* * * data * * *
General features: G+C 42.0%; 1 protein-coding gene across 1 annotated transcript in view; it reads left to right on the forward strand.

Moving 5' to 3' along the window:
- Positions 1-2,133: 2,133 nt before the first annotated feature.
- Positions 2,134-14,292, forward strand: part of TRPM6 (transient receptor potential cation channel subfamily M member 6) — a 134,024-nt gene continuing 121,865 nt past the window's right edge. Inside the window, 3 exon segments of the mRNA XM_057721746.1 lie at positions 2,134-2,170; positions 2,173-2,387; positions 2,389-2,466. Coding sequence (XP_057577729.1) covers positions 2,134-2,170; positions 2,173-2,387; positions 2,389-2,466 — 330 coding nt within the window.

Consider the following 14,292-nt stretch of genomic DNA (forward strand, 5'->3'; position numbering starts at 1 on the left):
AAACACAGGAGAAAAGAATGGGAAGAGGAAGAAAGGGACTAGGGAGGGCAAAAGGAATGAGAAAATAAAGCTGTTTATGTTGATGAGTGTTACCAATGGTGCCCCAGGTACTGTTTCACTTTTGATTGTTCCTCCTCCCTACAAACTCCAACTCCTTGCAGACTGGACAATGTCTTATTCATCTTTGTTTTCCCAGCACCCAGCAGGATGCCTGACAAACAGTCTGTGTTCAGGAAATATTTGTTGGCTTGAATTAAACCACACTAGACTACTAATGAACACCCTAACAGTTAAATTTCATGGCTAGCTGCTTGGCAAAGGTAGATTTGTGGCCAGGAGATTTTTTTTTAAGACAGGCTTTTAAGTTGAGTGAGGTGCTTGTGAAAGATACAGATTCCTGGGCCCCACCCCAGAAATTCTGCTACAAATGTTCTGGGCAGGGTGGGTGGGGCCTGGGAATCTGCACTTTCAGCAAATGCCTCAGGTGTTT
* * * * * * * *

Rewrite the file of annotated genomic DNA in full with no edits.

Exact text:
General features: G+C 42.0%; 1 protein-coding gene across 1 annotated transcript in view; it reads left to right on the forward strand.

Moving 5' to 3' along the window:
- Positions 1-2,133: 2,133 nt before the first annotated feature.
- Positions 2,134-14,292, forward strand: part of TRPM6 (transient receptor potential cation channel subfamily M member 6) — a 134,024-nt gene continuing 121,865 nt past the window's right edge. Inside the window, 3 exon segments of the mRNA XM_057721746.1 lie at positions 2,134-2,170; positions 2,173-2,387; positions 2,389-2,466. Coding sequence (XP_057577729.1) covers positions 2,134-2,170; positions 2,173-2,387; positions 2,389-2,466 — 330 coding nt within the window.

Consider the following 14,292-nt stretch of genomic DNA (forward strand, 5'->3'; position numbering starts at 1 on the left):
AAACACAGGAGAAAAGAATGGGAAGAGGAAGAAAGGGACTAGGGAGGGCAAAAGGAATGAGAAAATAAAGCTGTTTATGTTGATGAGTGTTACCAATGGTGCCCCAGGTACTGTTTCACTTTTGATTGTTCCTCCTCCCTACAAACTCCAACTCCTTGCAGACTGGACAATGTCTTATTCATCTTTGTTTTCCCAGCACCCAGCAGGATGCCTGACAAACAGTCTGTGTTCAGGAAATATTTGTTGGCTTGAATTAAACCACACTAGACTACTAATGAACACCCTAACAGTTAAATTTCATGGCTAGCTGCTTGGCAAAGGTAGATTTGTGGCCAGGAGATTTTTTTTTAAGACAGGCTTTTAAGTTGAGTGAGGTGCTTGTGAAAGATACAGATTCCTGGGCCCCACCCCAGAAATTCTGCTACAAATGTTCTGGGCAGGGTGGGTGGGGCCTGGGAATCTGCACTTTCAGCAAATGCCTCAGGTGTTT